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A small victory for freedom and common sense, though for the wrong reasons:

A court in Breda, Netherlands has overturned the smoking ban the government imposed last summer. The judge ruled that the ban violates Article One of the Constitution and the European Convention on Human Rights.

The judge argues that the ban disproportionately affects the owners of small establishments with no additional staff.

The correct reason why the smoking ban is doubly absurd is that it targets private, not public places and in particular ones where most customers come specifically for smoking. The fact that passive smoking can lead to cancer is quite irrelevant here because no one is forcing a non-smoker to go to these places. 

A similar law in the US, for instance, would immediately ban most hookah bars. I would think anyone would see the underlying absurdity and inherent dangers immediately but apparently that is not the case.

I am also surprised — as when I read the linked comment above — at most people’s amazing lack of understanding of the basic libertarian principles and their propensity to attribute positions to their opponents that they do not hold. (For the uninitiated, this is usually referred to as a strawman argument)

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Go, suck an egg

From a West Virginia legislator comes this bizarre proposal of banning Barbie dolls because they send the wrong message to young girls etc.

I think the Kardashian sisters’ response is the best. From the Fox story:

“He can suck an egg, seriously. He’s probably butt-ugly and always wanted a girlfriend that looked like Barbie but could never get one. People like that really annoy me,” Khloe Kardashian said, with her sis Kourtney adding that it was “so ridiculous.”

“She’s been around 50 years and girls love her. Its fun, it’s a doll — get over it people,” Kourtney added.

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In this excellent piece, security guru Bruce Schneier comments on efforts by the Indian government to ban Google Earth in the aftermath of the Mumbai terror attacks.

Let’s all stop and take a deep breath. By its very nature, communications infrastructure is general. It can be used to plan both legal and illegal activities, and it’s generally impossible to tell which is which. When I send and receive email, it looks exactly the same as a terrorist doing the same thing. To the mobile phone network, a call from one terrorist to another looks exactly the same as a mobile phone call from one victim to another. Any attempt to ban or limit infrastructure affects everybody. If India bans Google Earth, a future terrorist won’t be able to use it to plan; nor will anybody else. Open Wi-Fi networks are useful for many reasons, the large majority of them positive, and closing them down affects all those reasons. Terrorist attacks are very rare, and it is almost always a bad trade-off to deny society the benefits of a communications technology just because the bad guys might use it too.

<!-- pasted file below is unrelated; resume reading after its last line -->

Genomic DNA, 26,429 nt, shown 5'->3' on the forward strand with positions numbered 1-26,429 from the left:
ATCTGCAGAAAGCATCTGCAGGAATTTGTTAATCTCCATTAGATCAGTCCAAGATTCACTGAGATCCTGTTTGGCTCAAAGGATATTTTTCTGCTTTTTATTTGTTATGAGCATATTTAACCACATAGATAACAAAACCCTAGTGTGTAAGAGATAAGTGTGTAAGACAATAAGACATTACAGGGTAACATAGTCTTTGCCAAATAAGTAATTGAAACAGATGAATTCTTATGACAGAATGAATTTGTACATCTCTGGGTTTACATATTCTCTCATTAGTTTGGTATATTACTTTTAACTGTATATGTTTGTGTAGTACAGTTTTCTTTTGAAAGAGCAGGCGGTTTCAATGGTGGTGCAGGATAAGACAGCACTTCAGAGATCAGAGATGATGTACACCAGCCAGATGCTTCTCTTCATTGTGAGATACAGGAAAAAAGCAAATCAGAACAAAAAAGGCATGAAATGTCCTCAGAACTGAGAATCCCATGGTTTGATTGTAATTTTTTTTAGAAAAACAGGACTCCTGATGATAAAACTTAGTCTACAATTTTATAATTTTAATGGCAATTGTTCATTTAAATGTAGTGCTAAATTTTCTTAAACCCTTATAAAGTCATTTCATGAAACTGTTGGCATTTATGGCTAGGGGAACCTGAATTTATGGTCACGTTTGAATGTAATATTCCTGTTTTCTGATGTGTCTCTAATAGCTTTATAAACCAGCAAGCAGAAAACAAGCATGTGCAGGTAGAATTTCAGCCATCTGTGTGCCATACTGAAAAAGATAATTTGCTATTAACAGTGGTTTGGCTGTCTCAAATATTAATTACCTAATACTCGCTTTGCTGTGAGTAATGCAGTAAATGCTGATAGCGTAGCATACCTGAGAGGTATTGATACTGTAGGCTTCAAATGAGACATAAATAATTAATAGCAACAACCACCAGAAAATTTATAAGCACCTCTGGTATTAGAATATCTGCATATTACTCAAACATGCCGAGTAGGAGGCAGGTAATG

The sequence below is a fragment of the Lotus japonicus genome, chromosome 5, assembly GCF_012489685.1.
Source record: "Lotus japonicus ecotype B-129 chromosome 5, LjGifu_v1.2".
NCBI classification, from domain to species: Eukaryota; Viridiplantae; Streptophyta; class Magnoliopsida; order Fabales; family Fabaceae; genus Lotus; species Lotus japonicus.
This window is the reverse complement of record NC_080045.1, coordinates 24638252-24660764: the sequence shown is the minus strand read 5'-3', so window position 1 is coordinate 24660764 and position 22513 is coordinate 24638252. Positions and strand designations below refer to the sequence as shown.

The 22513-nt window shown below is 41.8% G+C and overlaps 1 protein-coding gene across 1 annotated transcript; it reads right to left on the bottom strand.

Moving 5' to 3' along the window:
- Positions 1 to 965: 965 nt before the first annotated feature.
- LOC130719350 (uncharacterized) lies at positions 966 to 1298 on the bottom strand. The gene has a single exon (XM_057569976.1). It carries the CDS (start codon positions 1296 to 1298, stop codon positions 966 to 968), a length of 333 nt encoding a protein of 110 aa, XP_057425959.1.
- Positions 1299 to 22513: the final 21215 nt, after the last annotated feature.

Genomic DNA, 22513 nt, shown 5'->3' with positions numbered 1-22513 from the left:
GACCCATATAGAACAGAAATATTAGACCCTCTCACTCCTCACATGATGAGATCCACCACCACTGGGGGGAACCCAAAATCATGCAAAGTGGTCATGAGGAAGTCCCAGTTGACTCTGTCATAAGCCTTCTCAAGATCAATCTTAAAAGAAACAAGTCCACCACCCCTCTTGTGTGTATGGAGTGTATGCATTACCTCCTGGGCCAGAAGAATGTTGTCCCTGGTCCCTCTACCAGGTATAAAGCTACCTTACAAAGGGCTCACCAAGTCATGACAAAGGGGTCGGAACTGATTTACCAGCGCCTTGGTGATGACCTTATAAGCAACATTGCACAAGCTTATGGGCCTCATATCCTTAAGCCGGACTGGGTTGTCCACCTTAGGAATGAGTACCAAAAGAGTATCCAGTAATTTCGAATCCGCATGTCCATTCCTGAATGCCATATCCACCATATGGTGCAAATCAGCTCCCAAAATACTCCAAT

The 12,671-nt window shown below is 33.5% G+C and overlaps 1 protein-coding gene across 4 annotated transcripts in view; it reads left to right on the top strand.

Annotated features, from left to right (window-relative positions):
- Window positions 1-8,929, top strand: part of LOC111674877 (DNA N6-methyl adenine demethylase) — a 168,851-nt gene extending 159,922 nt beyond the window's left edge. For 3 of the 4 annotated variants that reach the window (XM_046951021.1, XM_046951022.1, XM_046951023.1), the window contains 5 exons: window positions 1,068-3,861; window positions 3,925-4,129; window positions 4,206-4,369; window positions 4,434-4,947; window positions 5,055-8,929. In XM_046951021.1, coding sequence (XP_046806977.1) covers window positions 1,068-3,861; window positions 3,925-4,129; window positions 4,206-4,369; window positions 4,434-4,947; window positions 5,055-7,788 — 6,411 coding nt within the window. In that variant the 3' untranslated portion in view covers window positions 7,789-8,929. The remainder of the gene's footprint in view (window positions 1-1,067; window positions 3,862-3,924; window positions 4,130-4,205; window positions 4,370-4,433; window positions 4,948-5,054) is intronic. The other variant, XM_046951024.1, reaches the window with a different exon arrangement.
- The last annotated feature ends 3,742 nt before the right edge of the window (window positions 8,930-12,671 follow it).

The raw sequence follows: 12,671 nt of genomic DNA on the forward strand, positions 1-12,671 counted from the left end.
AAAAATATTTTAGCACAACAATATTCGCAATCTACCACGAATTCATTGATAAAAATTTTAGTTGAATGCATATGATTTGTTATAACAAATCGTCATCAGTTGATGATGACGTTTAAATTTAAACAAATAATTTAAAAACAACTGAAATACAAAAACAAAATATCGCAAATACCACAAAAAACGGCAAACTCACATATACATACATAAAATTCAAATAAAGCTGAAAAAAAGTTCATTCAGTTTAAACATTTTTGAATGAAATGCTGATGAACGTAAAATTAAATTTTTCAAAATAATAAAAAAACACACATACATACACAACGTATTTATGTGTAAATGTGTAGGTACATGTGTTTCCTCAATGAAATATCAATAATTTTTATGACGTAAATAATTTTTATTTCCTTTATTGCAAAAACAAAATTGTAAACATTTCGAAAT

Communications infrastructure is especially valuable during a terrorist attack. Twitter was the best way for people to get real-time information about the attacks in Mumbai. If the Indian government shut Twitter down – or London blocked mobile phone coverage – during a terrorist attack, the lack of communications for everyone, not just the terrorists, would increase the level of terror and could even increase the body count. Information lessens fear and makes people safer.

[…] Criminals have used telephones and mobile phones since they were invented. Drug smugglers use airplanes and boats, radios and satellite phones. Bank robbers have long used cars and motorcycles as getaway vehicles, and horses before then. I haven’t seen it talked about yet, but the Mumbai terrorists used boats as well. They also wore boots. They ate lunch at restaurants, drank bottled water, and breathed the air. Society survives all of this because the good uses of infrastructure far outweigh the bad uses, even though the good uses are – by and large – small and pedestrian and the bad uses are rare and spectacular. And while terrorism turns society’s very infrastructure against itself, we only harm ourselves by dismantling that infrastructure in response – just as we would if we banned cars because bank robbers used them too.